Crime Library: Criminal Minds and Methods

Donald Blom: A Repeat Sex Offender Finally Stopped

The Confession Collapses

Blom soon recanted, claiming he made a false confession because of the stress of solitary confinement and the "ten medications" he was taking. He said he'd been hallucinating and had believed that his only way to escape the cell was to tell authorities what they wanted to hear. But he'd not been in his right mind, he now claimed, and had not known what he was saying. The plea deal was rescinded, and attorneys on both sides prepared for a trial. However, allegedly at his behest, the defense team had already spoken to the press, reporting that Blom was guilty and that the remains from the fire pit were Katie's.

There are different types of false confessions, and sometimes people just confess spontaneously to something they did not do. It's usually in response to a high profile case where fame is a possibility, but it may also occur to protect someone or to expiate one's own sense of guilt for other things. Some people anticipate that the interrogation will be too stressful so they give in quickly to the pressure to confess, but there's another type of phenomenon that can occur: people may internalize assertions of guilt from the police and come to believe that they committed a crime in which they had no part.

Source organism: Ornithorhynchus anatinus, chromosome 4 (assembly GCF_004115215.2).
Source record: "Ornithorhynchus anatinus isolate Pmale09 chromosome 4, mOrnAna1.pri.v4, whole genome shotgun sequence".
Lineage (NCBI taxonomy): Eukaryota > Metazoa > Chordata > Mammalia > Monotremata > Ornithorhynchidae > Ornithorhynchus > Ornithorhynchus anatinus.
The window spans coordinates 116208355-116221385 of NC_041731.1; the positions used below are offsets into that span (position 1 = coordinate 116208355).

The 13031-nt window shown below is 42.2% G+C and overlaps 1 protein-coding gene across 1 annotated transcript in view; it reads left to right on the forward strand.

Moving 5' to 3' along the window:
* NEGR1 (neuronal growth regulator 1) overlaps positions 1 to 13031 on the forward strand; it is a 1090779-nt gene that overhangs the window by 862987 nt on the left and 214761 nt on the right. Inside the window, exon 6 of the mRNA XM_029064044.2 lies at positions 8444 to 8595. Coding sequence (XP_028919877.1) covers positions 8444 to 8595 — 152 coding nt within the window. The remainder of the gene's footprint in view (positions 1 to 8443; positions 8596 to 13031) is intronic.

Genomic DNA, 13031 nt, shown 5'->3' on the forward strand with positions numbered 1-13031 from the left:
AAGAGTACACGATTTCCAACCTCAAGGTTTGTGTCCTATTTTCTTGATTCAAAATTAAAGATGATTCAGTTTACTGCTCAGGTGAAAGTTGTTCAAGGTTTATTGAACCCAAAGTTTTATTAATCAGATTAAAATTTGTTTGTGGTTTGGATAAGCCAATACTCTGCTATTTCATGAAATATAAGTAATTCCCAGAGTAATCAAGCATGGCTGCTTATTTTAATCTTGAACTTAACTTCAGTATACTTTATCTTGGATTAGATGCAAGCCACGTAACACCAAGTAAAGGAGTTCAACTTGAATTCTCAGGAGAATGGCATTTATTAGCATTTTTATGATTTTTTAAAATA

False confessions commonly occur under certain conditions: sleep deprivation, feigned friendship, isolating the suspect by refusing a lawyer, using leading questions, excessive use of threats, exposure to graphic crime scene photos, and the suggestion that law enforcement already has evidence against the person. Also, if promises are made contingent on the person talking, he or she may do so just to relieve the stress, and in that moment the consequences may not occur to them.

The characteristics of those most likely to offer up a false confession include youth, a low IQ, mental illness or confusion, a high degree of suggestibility, a trusting nature, low self-esteem, high anxiety, and poor memory. Some of these traits are exacerbated by the fatigue of lengthy interrogations, and anxiety may become confused with guilt.

Whether Blom had actually confessed falsely or recanted falsely would now be for a jury to decide. Blom was headed to trial.

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